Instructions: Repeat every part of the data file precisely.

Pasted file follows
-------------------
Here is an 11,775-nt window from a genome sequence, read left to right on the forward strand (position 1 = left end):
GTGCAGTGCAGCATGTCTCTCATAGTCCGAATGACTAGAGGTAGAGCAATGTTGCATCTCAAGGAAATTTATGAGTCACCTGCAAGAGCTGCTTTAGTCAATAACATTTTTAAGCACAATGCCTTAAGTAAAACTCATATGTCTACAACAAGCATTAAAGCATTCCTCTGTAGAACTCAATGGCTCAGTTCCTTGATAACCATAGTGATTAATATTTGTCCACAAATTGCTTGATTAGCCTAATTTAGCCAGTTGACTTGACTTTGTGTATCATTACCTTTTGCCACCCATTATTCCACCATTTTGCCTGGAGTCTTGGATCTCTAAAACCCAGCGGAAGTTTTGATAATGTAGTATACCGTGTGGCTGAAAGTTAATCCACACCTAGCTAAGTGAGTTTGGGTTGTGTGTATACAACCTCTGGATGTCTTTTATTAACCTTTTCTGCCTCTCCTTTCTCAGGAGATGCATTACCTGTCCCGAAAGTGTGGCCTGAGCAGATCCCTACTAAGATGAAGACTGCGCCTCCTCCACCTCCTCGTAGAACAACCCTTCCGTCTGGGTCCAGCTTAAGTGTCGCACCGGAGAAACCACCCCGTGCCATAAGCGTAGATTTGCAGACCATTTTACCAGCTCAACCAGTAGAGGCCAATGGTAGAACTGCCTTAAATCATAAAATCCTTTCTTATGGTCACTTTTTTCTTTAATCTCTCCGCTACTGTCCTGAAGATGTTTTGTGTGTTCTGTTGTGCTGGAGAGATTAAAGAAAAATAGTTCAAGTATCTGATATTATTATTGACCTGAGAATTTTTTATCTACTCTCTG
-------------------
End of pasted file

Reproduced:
Here is an 11,775-nt window from a genome sequence, read left to right on the forward strand (position 1 = left end):
GTGCAGTGCAGCATGTCTCTCATAGTCCGAATGACTAGAGGTAGAGCAATGTTGCATCTCAAGGAAATTTATGAGTCACCTGCAAGAGCTGCTTTAGTCAATAACATTTTTAAGCACAATGCCTTAAGTAAAACTCATATGTCTACAACAAGCATTAAAGCATTCCTCTGTAGAACTCAATGGCTCAGTTCCTTGATAACCATAGTGATTAATATTTGTCCACAAATTGCTTGATTAGCCTAATTTAGCCAGTTGACTTGACTTTGTGTATCATTACCTTTTGCCACCCATTATTCCACCATTTTGCCTGGAGTCTTGGATCTCTAAAACCCAGCGGAAGTTTTGATAATGTAGTATACCGTGTGGCTGAAAGTTAATCCACACCTAGCTAAGTGAGTTTGGGTTGTGTGTATACAACCTCTGGATGTCTTTTATTAACCTTTTCTGCCTCTCCTTTCTCAGGAGATGCATTACCTGTCCCGAAAGTGTGGCCTGAGCAGATCCCTACTAAGATGAAGACTGCGCCTCCTCCACCTCCTCGTAGAACAACCCTTCCGTCTGGGTCCAGCTTAAGTGTCGCACCGGAGAAACCACCCCGTGCCATAAGCGTAGATTTGCAGACCATTTTACCAGCTCAACCAGTAGAGGCCAATGGTAGAACTGCCTTAAATCATAAAATCCTTTCTTATGGTCACTTTTTTCTTTAATCTCTCCGCTACTGTCCTGAAGATGTTTTGTGTGTTCTGTTGTGCTGGAGAGATTAAAGAAAAATAGTTCAAGTATCTGATATTATTATTGACCTGAGAATTTTTTATCTACTCTCTG